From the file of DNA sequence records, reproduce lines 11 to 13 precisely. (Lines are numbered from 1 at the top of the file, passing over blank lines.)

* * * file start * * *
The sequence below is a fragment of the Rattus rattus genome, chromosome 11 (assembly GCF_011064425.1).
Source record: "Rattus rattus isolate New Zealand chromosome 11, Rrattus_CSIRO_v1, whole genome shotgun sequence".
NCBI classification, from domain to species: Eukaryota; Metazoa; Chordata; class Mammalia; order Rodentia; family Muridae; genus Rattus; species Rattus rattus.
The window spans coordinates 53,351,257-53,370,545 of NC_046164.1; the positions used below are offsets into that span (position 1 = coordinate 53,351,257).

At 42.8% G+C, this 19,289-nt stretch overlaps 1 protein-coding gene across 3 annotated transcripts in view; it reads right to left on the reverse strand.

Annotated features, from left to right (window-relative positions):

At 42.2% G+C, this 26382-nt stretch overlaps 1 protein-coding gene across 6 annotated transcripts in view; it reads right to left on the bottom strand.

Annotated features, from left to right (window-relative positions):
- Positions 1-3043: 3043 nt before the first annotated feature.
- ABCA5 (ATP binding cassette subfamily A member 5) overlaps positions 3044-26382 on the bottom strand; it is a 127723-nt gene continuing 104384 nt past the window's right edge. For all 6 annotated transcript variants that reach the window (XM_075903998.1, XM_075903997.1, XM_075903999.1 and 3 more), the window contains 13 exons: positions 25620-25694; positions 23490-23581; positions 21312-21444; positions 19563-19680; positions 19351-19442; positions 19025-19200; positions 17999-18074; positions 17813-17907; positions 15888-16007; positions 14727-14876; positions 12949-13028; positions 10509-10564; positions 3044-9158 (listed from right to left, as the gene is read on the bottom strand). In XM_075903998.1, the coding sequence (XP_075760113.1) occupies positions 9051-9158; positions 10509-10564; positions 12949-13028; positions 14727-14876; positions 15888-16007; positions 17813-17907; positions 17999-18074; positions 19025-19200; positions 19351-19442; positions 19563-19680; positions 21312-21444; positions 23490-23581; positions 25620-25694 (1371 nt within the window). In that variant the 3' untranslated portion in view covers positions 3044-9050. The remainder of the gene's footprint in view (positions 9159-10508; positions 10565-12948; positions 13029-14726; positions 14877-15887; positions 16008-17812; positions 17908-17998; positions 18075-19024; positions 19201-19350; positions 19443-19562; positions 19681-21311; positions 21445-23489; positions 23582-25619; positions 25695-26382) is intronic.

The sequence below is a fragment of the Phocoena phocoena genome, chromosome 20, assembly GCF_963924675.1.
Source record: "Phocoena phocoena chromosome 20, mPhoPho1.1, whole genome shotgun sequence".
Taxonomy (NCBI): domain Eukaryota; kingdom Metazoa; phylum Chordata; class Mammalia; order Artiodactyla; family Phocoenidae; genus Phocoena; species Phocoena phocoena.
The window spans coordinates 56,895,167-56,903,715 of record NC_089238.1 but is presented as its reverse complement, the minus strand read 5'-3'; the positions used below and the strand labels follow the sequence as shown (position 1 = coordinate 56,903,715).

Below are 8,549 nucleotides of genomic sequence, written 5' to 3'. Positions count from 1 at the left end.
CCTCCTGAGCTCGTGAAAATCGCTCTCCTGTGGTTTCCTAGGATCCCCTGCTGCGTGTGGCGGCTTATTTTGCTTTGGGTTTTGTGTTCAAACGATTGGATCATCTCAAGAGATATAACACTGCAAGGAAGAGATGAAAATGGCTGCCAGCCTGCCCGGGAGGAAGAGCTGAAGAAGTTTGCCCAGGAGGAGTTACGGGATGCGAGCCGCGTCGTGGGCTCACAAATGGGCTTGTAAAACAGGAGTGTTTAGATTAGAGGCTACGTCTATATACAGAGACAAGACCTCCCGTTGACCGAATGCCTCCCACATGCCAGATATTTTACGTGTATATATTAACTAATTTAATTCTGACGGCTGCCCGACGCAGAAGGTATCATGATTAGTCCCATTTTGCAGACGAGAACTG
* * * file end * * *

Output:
The sequence below is a fragment of the Phocoena phocoena genome, chromosome 20, assembly GCF_963924675.1.
Source record: "Phocoena phocoena chromosome 20, mPhoPho1.1, whole genome shotgun sequence".
Taxonomy (NCBI): domain Eukaryota; kingdom Metazoa; phylum Chordata; class Mammalia; order Artiodactyla; family Phocoenidae; genus Phocoena; species Phocoena phocoena.